The F-250 truck has integrated emergency lighting and radios for dispatch, fire, police, EMS, and neighboring cities/towns.
We are often asked how we've strategically allocated our budget to build and maintain our fleet of apparatus.
There are no easy answers. Since our inception, Noroton Heights FD has included among its ranks a mix of career firefighters, workmen, tradesmen, financial analysts, and CEO's - much like the makeup of the town where many of us live and all of us serve. Each member has generously donated their time and experience, outside of being a fire fighter, to contribute their expertise into obtaining excellent trucks, equiping them with cutting-edge tools in the fire service, and maintaining our fleet such that all trucks remain "in service" and ready for work 24/7.
The Town of Darien generously provides funds to meet the apparatus needs of the Town's fire departments. When time comes on our upgrade schedule, the town funds the accounts needed to pay for the required apparatus and/or upgrades.
Average of 500.
No, for a line (fire fighter) position, you must live in a neighboring city or town immediately adjacent to Darien, and be within 5 miles of the station. Alternatively, if you are employed by the Town of Darien, you meet the membership requirement.
Yes, there are multiple non-fire fighting positions (called "non-line") for people who wish to join the department and support us in a variety of ways, from meeting secretary, to financial secretary, treasurer, record keeping, and more. Contact us to explore finding your place in our firehouse.
Contact us via our contact page here or stop by the fire station any Sunday morning from 10am-12pm.
Generally - no. Every year when Lieutenants are elected, each is assigned a single apparatus. Their job is to maintain and oversee the life of that apparatus during their tenure. Above the Lieutenants, a single Captain is elected, whose job includes overseeing all the Lieutenants and making sure all apparatus remain in-service and ready for a call 24/7. Members are trained on every apparatus, and must memorize the use for and location of every piece of equipment we carry - on every apparatus. When members respond to a call, they ride the first piece of apparatus departing at the time. Many members choose, but are not required, to take advanced classes educating them in specific areas of focus. For example, in 2017 some members took a course and were subsequently certified on Advanced Extrication; they have become the go-to experts on many of our rescue tools. Similar certifications are held by our membership across a variety of specialty areas, ensuring that from the most mundane to technically challenging calls, we have well-trained members on hand.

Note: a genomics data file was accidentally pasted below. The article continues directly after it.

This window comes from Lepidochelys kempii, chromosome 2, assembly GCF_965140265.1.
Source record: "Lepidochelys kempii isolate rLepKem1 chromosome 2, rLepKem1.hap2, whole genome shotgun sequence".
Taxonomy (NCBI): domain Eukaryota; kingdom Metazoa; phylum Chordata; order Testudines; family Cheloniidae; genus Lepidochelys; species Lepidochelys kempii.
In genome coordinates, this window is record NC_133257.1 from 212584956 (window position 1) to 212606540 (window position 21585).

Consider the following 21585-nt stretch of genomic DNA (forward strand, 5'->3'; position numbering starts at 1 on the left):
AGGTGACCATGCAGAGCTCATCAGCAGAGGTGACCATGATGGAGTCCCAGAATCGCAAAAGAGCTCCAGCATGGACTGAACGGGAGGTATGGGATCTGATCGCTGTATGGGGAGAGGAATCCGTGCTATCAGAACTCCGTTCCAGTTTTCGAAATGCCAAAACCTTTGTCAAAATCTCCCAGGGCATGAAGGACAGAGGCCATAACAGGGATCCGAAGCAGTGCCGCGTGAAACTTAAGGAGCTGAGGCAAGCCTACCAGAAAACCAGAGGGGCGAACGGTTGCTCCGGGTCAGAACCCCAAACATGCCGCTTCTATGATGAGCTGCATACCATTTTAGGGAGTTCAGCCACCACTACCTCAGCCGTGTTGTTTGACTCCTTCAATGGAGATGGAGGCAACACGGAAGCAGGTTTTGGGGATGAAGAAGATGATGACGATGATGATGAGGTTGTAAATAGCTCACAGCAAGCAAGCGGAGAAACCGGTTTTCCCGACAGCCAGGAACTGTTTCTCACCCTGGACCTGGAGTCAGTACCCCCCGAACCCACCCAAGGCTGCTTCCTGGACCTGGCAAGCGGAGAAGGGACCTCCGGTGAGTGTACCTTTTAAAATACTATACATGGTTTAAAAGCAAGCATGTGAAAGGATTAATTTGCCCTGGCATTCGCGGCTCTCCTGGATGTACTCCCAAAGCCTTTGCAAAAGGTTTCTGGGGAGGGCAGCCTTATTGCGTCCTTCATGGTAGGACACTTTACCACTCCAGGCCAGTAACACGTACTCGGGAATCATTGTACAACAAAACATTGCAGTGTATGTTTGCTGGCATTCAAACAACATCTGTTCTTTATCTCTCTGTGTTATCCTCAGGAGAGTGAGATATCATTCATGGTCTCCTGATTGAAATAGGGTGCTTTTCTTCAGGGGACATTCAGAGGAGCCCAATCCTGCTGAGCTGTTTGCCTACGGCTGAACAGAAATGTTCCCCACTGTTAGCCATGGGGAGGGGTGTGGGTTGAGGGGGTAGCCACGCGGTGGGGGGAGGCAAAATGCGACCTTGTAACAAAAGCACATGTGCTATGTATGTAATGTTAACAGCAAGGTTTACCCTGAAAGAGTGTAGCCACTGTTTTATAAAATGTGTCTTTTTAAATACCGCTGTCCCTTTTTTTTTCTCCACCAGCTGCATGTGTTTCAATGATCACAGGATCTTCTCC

Rarely, but if there is a specific need, we will. For example, when Engine 21 was retired we moved many of the tools to other trucks, instead of putting them in storage. This way, we enhance the capabilities of our fleet and maximize the life of the tools. In most cases, a tool is purchased for a specific need served by a specific truck. If that tool proves so useful that it fits the needs of another truck, we will buy additional tools, rather than compromise our existing inventory by moving it truck-to-truck.
No. All drivers (often called an Engineer or the Chauffer) are fully trained as both a fire fighter and an operator of the apparatus. While their job on a call may be to stay with the apparatus to operate its built-in functions (a pump, light tower, etc.), they are always active fire fighters. Even on calls, our drivers are actively involved in fire/rescue operations.
No. To be a driver you must get your Q Endorsement from the State of Connecticut, or hold a Commercial Driver's License. Further, you must be trained by the department and signed off by the Officers.
No. Every apparatus - in any department - is only as good as the tools it carries, the members' training, and the functions of the apparatus. While some newer-looking apparatus may have a different water pump or different looking comparents on the sides, the tools we carry and the features we've built onto our trucks (such as the pump, light tower, and storage areas) are often the same-spec, and in many cases better, than what many fire apparatus are capable of offering. For this reason, we maintain a careful balance in our budget between buying a new truck, upgrading an older truck, and buying new tools. The goal is always the same: how to best offer fire protection and rescue service to our Town, getting the highest quality and best return for the money we have available to invest.